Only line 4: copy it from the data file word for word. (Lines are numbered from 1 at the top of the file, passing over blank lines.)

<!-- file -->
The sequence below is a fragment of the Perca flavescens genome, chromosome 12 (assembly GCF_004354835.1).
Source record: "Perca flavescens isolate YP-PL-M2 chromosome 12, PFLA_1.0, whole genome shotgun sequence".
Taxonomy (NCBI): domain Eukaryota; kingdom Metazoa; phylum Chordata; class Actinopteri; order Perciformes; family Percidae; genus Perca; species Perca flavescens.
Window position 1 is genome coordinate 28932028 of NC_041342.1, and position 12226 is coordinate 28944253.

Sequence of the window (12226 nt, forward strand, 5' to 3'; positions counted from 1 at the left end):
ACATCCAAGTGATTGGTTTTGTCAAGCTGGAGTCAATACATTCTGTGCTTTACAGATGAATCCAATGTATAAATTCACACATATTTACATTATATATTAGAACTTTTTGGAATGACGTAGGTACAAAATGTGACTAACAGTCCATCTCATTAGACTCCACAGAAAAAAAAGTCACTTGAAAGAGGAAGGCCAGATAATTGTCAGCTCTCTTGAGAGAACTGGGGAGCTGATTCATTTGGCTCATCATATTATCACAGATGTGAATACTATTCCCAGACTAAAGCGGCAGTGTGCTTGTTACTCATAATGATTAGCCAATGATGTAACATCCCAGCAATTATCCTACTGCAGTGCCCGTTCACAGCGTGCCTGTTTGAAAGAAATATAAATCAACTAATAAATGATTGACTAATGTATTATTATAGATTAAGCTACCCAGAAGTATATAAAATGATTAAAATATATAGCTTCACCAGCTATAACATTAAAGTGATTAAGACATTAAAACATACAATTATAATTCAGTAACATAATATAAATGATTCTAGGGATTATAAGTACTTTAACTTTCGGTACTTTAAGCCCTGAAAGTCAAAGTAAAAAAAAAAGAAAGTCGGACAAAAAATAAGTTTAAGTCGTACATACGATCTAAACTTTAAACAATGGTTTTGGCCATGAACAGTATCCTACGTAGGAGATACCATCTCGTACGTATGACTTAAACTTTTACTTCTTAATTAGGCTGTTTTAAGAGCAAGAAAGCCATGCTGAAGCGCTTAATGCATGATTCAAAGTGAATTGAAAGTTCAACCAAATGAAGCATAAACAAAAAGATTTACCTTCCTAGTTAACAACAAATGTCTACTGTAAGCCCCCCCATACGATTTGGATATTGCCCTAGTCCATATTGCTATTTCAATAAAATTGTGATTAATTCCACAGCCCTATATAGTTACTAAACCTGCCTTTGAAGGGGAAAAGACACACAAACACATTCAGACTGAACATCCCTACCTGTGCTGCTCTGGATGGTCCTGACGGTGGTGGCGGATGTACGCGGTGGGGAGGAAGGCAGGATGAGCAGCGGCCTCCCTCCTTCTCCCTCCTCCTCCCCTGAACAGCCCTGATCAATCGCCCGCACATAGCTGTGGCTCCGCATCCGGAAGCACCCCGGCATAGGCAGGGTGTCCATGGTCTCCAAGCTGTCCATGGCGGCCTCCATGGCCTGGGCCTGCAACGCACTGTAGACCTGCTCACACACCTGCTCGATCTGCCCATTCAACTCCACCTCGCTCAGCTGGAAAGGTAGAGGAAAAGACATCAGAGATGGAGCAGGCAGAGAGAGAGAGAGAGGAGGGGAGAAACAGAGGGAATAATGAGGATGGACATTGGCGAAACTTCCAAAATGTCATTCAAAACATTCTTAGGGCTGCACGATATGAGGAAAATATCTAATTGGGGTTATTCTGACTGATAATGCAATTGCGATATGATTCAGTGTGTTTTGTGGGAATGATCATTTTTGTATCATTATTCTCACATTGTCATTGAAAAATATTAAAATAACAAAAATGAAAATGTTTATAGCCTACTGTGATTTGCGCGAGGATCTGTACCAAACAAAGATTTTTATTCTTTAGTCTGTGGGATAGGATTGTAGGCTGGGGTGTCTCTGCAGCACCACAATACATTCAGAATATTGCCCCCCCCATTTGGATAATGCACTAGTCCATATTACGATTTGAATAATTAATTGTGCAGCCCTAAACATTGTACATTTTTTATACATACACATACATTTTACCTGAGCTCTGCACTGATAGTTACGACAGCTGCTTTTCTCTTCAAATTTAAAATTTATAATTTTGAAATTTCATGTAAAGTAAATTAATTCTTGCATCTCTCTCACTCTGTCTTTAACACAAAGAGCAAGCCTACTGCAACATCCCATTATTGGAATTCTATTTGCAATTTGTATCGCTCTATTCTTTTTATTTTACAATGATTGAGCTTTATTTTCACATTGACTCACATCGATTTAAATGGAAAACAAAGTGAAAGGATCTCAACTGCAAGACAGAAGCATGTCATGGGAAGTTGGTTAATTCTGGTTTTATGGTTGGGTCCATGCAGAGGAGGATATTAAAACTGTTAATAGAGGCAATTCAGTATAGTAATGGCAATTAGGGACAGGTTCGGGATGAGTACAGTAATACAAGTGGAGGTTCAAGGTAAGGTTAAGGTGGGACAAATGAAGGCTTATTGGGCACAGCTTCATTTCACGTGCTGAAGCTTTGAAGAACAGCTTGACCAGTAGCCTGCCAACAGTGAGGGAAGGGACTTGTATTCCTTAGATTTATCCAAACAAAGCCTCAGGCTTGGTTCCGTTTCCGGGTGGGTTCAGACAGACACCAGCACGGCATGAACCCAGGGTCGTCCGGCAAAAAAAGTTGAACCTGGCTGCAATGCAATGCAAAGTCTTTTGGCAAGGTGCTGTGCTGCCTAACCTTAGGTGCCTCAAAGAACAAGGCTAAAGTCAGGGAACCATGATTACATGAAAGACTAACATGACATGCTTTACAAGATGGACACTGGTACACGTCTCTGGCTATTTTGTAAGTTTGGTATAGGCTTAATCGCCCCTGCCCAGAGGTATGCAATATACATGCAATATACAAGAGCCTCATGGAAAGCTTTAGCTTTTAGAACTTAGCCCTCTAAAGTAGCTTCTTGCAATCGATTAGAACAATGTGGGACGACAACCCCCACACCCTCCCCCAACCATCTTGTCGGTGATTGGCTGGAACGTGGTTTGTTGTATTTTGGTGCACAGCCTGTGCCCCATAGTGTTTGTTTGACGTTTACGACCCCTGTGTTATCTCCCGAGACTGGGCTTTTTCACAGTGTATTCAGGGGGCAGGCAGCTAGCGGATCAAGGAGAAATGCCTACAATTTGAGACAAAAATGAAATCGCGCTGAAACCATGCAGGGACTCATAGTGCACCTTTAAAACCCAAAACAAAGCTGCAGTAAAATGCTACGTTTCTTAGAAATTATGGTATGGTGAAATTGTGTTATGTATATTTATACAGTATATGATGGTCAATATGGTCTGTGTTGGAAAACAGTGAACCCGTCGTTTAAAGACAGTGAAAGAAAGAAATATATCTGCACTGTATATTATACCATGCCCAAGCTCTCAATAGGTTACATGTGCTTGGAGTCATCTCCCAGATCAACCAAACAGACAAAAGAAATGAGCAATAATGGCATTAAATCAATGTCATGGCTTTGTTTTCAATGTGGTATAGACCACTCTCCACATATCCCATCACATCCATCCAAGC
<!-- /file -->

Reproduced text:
Window position 1 is genome coordinate 28932028 of NC_041342.1, and position 12226 is coordinate 28944253.